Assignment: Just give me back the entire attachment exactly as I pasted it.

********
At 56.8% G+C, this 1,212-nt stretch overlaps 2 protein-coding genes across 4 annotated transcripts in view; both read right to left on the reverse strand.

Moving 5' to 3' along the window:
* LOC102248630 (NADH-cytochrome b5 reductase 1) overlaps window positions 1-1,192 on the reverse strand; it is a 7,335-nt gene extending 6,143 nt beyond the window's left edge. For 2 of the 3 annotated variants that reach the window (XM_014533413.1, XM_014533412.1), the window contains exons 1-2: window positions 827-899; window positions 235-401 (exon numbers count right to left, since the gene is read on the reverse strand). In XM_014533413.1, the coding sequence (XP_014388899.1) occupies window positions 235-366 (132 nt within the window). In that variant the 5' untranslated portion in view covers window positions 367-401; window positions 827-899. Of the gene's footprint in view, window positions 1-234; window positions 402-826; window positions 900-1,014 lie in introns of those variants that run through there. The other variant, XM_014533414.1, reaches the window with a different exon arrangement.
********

At 56.8% G+C, this 1,212-nt stretch overlaps 2 protein-coding genes across 4 annotated transcripts in view; both read right to left on the reverse strand.

Moving 5' to 3' along the window:
* LOC102248630 (NADH-cytochrome b5 reductase 1) overlaps window positions 1-1,192 on the reverse strand; it is a 7,335-nt gene extending 6,143 nt beyond the window's left edge. For 2 of the 3 annotated variants that reach the window (XM_014533413.1, XM_014533412.1), the window contains exons 1-2: window positions 827-899; window positions 235-401 (exon numbers count right to left, since the gene is read on the reverse strand). In XM_014533413.1, the coding sequence (XP_014388899.1) occupies window positions 235-366 (132 nt within the window). In that variant the 5' untranslated portion in view covers window positions 367-401; window positions 827-899. Of the gene's footprint in view, window positions 1-234; window positions 402-826; window positions 900-1,014 lie in introns of those variants that run through there. The other variant, XM_014533414.1, reaches the window with a different exon arrangement.